Art

Adrian Paci Shows Us How We Mourn the Death of Dictators

A meditation on the theater of state funerals for dictators, artist Adrian Paci removes the focus on grief to focus on the mourners.

Adrian Paci’s “Interregnum” (2017) on view at Protocinema’s Beyoglu space (all images by the author for Hyperallergic)

ISTANBUL — None of the footage in Adrian Paci’s new film “Interregnum” (2017) is of the autocrats themselves, instead the Albanian-born artist focuses on footage of crowds that come together to publicly mourn the dictators of the 20th century. The clips are meditative, mostly drawn from official state documentation, but they leave you with a sense of confusion since the subject of the adoration is never seen. When the camera focuses on individuals, they serve as emotional stand-ins, proxies for something else — that mystery is part of the appeal.

When German artist Hans Holbein the Younger painted “The Body of the Dead Christ in the Tomb” (1520–22) he shocked viewers by placing the dead Jesus Christ figure front and center. There were no mourners, just a stark human form robbed of the vitality of life. Feminist psychoanalyst Julia Kristeva spends a lot of time discussing this painting in her book Black Sun, and she points out 19th-century Russian author Fyodor Dostoyevsky mentioned the painting in his 1869 novel The Idiot when the character Prince Myshkin exclaims: “‘At that painting! A man could even lose his faith from that painting!’ ‘Lose it he does,’ [merchant Parfyon Semyonovich] Rogozhin agreed unexpectedly.”

Hans Holbein the Younger’s “The Body of the Dead Christ in the Tomb” (1520–22) (and detail, lower) 30.5 cm × 200 cm, Öffentliche Kunstsammlung, Basel (image via Wikipedia)

In other versions of the same subject, mourners were inserted. Italian Renaissance painter Andrea Mantegna painted “Lamentation over the Dead Christ” (1470–1474) a few decades before the German-Swiss artist and positioned the crying figures at the edge — they’re proxies for our mourning. In the case of Holbein’s version the subject is isolated. It is a stark reality, one that a faithful Christian might be shocked to see. Why is it that the son of God would be left alone, so human, so vulnerable, practically forgotten?

A small scene from “Interregnum” looped (gif by the author for Hyperallergic)

Inserting mourners creates a sense of catharsis for the viewer, but Paci reverses that to turn our attention to the choreographed crowds themselves. The figures are still in their grief, or one figure, often a woman in the Eastern European scenes, wipes away a tear — she is our emotional surrogate, and in many cultures older women are often seen as vessels of “pure” grief. I use that term specifically, since grief was often reserved for the most elite. In a study of 19th- century, working-class autobiographies, David Vincent observed that pure grief was uncommon among mourners since they were burdened by debts and other societal realities. Here, we’re left with the purest form of mourning, one that freezes citizens in the countryside and urbanites who would normally slow down for little else. They’ve been stopped in their tracks, gripped by the news that their leader has died. Dictators can be afforded the luxury of pure grief, while few others are given this privilege.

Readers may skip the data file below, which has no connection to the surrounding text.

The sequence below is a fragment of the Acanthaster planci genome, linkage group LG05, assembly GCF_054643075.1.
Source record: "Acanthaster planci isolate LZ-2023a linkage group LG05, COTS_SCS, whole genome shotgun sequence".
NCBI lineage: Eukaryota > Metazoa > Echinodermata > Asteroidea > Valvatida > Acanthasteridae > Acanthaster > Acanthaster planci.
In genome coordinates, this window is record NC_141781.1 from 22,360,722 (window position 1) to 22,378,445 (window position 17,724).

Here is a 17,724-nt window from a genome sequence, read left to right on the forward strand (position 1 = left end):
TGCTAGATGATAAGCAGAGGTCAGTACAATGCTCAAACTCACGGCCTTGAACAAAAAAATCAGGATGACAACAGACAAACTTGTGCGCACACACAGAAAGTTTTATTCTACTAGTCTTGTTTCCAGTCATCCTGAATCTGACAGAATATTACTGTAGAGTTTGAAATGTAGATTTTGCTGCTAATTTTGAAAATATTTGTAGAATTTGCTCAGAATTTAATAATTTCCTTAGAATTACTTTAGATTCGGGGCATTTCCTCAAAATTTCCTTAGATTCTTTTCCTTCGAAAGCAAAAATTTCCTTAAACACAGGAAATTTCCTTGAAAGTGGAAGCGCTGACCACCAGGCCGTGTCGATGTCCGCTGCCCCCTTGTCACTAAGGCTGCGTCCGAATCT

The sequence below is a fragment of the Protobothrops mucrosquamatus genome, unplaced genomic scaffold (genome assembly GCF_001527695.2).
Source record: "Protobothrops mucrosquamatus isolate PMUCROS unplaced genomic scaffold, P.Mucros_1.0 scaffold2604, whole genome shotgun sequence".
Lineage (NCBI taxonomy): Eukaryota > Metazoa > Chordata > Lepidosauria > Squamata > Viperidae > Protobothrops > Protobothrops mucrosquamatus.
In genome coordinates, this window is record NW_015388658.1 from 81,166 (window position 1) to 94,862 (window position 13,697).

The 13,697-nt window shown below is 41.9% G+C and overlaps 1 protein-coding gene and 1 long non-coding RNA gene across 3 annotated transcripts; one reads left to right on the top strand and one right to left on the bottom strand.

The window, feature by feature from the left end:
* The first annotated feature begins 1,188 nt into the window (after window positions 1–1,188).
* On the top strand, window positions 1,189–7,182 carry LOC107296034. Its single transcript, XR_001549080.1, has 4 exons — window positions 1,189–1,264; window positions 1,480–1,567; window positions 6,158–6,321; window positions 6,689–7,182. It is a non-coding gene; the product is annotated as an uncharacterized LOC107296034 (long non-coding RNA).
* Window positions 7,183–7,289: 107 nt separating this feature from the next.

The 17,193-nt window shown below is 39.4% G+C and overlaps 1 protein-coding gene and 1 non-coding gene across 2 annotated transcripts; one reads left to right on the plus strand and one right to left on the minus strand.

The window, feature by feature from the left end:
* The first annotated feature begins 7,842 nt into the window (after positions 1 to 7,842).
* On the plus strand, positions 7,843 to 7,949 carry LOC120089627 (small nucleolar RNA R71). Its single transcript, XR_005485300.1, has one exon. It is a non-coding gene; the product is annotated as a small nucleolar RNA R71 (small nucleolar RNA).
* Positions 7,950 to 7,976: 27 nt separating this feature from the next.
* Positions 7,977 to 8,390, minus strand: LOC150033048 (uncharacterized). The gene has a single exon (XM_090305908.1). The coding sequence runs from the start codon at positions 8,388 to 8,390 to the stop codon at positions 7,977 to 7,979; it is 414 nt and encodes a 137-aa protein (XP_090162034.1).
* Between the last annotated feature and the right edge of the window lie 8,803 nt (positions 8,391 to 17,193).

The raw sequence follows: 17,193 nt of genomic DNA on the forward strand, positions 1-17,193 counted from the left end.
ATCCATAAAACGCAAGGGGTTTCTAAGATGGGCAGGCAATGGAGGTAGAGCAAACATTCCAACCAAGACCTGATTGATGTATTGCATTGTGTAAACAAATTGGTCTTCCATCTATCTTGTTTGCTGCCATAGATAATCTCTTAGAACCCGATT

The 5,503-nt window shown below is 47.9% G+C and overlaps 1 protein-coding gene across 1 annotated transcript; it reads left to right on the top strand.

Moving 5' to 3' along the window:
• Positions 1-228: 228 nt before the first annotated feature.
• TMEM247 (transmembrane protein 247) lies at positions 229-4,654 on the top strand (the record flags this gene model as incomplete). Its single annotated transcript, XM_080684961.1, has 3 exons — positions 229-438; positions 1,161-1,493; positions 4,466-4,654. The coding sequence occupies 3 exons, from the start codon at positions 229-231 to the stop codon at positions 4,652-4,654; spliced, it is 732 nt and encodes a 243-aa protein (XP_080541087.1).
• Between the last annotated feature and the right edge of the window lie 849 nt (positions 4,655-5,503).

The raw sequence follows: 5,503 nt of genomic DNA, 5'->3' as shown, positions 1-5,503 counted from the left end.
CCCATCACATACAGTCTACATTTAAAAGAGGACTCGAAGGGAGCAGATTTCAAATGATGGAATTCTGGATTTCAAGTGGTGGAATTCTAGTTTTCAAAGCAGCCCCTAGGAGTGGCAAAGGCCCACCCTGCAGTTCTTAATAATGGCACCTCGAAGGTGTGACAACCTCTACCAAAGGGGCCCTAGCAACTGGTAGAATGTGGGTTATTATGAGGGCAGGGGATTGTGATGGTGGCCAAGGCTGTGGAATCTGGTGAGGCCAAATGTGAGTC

A small scene from “Interregnum” looped (gif by the author for Hyperallergic)

When the lens doesn’t zoom in on individuals we’re shown the scale of loss as lines wind through carless streets. The message is that the event is memorable since it disrupts the everyday.

But Paci isn’t naive, he’s fully cognizant of the theater at play. Figures are proxies but they aren’t automatons, so the camera stops at their eyes and we are forced to imagine their real grief, or could it be elation and relief?

The artist quotes “The Iliad or the Poem of Force” by Simone Weil in a text that accompanies the exhibition, and it reads:

When one of those suffers or dies who have made him lose everything, who have sacked his town, massacred his people before his eyes, only then does the slave weep. Naturally, for only then are tears permitted him, even required of him. But in slavery, are not tears ready to flow as soon as they may do so with impunity?

The master dies and the slave weeps. It’s a reminder that we can only let go when the threat disappears, like children fearful of an abusive parent, the processing and healing can only take place somewhere else, when the trauma subsides.

Showing a work like this in present-day Turkey is provocative. The country is currently in the grips of its own dictatorlike leader who has been criticized for overreach, particularly since the 2016 coup. One wonders if the work will resonate here in its time and place, or maybe it’s a reminder that this too shall pass.

Adrian Paci’s Interregnum continues at Protocinema (Hamursuz Fırını, Şair Ziya Paşa Cd. No:13, near Galata Tower, Bereketzade Mahallesi, 34421 Beyoğlu/İstanbul) until October 14. Some of the author’s travel expenses were paid for by Protocinema.

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